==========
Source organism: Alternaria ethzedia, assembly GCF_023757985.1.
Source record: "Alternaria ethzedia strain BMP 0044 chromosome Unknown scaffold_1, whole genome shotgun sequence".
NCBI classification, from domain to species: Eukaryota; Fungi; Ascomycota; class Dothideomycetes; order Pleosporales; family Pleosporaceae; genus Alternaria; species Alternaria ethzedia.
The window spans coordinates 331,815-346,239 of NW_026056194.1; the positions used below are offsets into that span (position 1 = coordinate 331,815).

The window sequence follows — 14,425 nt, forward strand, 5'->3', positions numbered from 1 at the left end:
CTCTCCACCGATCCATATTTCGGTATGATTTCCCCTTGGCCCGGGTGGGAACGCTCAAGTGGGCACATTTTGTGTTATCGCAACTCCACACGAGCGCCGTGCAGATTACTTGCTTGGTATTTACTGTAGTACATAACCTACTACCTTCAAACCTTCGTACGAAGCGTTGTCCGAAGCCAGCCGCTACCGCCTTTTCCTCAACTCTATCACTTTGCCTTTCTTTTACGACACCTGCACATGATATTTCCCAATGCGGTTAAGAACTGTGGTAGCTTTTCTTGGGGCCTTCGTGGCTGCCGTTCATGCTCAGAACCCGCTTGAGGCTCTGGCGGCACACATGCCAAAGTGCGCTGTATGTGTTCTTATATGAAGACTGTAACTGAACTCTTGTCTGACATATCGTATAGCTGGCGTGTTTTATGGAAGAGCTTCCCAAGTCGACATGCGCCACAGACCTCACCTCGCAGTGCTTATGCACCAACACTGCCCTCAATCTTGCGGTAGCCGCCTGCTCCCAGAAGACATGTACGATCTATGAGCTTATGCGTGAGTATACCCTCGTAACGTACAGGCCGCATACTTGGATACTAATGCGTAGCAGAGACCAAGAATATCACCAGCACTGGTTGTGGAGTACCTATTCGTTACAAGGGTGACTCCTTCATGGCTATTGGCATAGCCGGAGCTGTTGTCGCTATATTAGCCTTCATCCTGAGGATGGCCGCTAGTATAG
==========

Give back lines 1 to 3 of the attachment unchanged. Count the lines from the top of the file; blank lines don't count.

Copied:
Source organism: Alternaria ethzedia, assembly GCF_023757985.1.
Source record: "Alternaria ethzedia strain BMP 0044 chromosome Unknown scaffold_1, whole genome shotgun sequence".
NCBI classification, from domain to species: Eukaryota; Fungi; Ascomycota; class Dothideomycetes; order Pleosporales; family Pleosporaceae; genus Alternaria; species Alternaria ethzedia.